The Baumol Research Centre for Entrepreneurship Studies at Zhejiang Gongshang University is named after William Baumol.[16]

In 2003, Baumol received the Global Award for Entrepreneurship Research[17] "[f]or his persistent effort to give the entrepreneur a key role in mainstream economic theory, for his theoretical and empirical studies of the nature of entrepreneurship, and for his analysis of the importance of institutions and incentives for the allocation of entrepreneurship."[18]

The British news magazine, The Economist published an article about William Baumol and his lifelong work to develop a place in economic theory for the entrepreneur (March 11, 2006, pp 68), much of which owes its genesis to Joseph Schumpeter. They note that traditional microeconomic theory normally holds a place for 'prices' and 'firms' but not for that (seemingly) important engine of innovation, the entrepreneur. Baumol is given credit for helping to remedy this shortcoming: "Thanks to Mr. Baumol's own painstaking efforts, economists now have a bit more room for entrepreneurs in their theories."

William Baumol's book, The Microtheory of Innovative Entrepreneurship[19] is the first formal theoretical analysis of the role of innovative entrepreneurs.


Baumol has written several textbooks in economics, including an introductory textbook with Alan Blinder titled Macroeconomics: Principles and Policy.[20] His economics textbook on operations research was internationally well-received:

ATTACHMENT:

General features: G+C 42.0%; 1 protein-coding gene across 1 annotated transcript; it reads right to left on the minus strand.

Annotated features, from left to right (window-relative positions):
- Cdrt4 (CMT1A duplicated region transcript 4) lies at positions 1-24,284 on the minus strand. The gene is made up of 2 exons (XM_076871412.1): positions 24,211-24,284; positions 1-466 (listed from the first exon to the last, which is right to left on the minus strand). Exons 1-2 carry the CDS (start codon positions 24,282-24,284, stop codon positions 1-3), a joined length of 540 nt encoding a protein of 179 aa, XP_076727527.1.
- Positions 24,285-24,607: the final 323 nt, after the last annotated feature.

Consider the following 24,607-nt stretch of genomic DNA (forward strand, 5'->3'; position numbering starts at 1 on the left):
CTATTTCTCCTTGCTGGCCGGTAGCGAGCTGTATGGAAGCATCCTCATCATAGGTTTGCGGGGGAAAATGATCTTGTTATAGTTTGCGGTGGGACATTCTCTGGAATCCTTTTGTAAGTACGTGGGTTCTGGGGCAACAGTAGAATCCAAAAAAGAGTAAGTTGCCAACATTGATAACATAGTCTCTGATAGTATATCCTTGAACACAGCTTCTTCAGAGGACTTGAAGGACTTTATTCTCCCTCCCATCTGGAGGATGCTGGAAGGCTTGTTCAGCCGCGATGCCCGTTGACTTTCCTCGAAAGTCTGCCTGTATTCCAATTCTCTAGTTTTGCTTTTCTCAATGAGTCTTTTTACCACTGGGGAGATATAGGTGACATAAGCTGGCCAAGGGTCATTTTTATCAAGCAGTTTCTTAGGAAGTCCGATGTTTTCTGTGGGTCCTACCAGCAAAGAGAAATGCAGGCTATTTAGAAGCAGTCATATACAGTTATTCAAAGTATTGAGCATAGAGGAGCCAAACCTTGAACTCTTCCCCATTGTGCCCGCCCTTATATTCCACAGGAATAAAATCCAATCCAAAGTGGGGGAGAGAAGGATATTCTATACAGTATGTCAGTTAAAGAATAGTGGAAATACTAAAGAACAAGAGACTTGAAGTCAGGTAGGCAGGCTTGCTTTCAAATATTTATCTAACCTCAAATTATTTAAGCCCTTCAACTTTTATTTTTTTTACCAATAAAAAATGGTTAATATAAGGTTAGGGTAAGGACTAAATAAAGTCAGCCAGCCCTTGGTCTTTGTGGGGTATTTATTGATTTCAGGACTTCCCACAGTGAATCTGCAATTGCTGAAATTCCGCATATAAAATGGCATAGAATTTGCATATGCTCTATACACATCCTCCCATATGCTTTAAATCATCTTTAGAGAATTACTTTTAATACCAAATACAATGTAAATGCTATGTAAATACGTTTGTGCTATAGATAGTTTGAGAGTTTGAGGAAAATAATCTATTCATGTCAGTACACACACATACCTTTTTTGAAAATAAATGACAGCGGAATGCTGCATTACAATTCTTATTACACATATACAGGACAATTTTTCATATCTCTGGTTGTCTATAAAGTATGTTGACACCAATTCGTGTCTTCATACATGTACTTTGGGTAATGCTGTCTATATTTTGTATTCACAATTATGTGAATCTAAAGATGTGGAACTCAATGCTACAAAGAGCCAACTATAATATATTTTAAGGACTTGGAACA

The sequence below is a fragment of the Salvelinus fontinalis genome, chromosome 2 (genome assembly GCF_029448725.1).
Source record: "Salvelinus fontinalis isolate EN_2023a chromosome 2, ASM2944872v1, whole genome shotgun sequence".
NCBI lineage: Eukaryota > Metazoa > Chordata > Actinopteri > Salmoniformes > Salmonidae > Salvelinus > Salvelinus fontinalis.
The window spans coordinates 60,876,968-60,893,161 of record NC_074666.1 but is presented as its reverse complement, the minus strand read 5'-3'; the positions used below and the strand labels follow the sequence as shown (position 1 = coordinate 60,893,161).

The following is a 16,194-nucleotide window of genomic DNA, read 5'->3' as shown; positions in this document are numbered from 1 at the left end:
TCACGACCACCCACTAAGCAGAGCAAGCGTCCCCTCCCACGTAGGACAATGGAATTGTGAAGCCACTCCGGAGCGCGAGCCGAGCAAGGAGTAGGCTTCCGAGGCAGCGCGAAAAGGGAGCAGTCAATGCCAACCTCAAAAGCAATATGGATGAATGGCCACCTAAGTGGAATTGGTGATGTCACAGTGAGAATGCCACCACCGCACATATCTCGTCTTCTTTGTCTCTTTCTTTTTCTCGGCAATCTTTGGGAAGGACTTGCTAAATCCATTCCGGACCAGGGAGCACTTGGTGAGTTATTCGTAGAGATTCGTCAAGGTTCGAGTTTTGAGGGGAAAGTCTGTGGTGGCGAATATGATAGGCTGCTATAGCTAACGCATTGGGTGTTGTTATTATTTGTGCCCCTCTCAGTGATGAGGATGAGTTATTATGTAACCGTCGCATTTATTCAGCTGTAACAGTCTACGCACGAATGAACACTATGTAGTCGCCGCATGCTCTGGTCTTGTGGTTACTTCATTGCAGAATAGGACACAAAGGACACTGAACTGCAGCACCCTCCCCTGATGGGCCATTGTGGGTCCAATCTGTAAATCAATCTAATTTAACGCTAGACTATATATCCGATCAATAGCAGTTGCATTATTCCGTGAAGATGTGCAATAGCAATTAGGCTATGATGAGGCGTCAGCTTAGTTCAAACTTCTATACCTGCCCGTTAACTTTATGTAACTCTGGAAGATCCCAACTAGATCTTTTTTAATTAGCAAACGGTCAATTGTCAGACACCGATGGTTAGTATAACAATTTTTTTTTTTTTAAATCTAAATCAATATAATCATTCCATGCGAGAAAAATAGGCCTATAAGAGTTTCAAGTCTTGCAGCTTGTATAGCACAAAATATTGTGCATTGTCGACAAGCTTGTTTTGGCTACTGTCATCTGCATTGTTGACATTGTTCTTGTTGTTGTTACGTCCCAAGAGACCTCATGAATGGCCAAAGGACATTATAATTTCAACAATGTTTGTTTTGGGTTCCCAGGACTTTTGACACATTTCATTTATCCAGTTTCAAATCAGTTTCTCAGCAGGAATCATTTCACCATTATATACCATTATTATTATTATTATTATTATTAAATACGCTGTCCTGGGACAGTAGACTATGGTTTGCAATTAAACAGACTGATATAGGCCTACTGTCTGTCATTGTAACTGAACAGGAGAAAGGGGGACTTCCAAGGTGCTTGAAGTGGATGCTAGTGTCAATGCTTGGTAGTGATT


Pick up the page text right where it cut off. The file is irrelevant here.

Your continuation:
In the 1960s and 1970s, nearly every economics department offered a course in operations research methods in economics, and the usual textbook used was Economic Theory and Operations Analysis by W. J. Baumol. An entire generation of economics students was familiar with this book ....[21]

Professional and philanthropic interests

Baumol is a trustee of Economists for Peace and Security. Baumol is known for his interests in the economics of art, including the economics of the performing arts.

Major publications

Positions and awards

See also


  1. Page 215: Krueger, Alan (2001). "An Interview with William J. Baumol". Journal of Economic Perspectives. 15. pp. 211–231. doi:10.1257/jep.15.3.211.
  2. "Guide to the William J. Baumol Papers". Retrieved February 3, 2013.
  3. "Book of Members, 1780-2010: Chapter B" (PDF). American Academy of Arts and Sciences. Retrieved May 28, 2011.
  4. "Nobel Prize Winners in Economics Profiles Index". Retrieved February 3, 2013.
  5. "Thomson Reuters Predicts 2014 Nobel Laureates, Researchers Forecast for Nobel Recognition". Retrieved April 13, 2016.
  6. 1 2 Page 214: Krueger, Alan (2001). "An Interview with William J. Baumol". Journal of Economic Perspectives. 15. pp. 211–231. doi:10.1257/jep.15.3.211.
  7. Page 215: Krueger, Alan (2001). "An Interview with William J. Baumol". Journal of Economic Perspectives. 15. pp. 211–231. doi:10.1257/jep.15.3.211.
  8. Baumol, William J. (1959). "7". Business Behavior, Value and Growth. New York: Macmillan.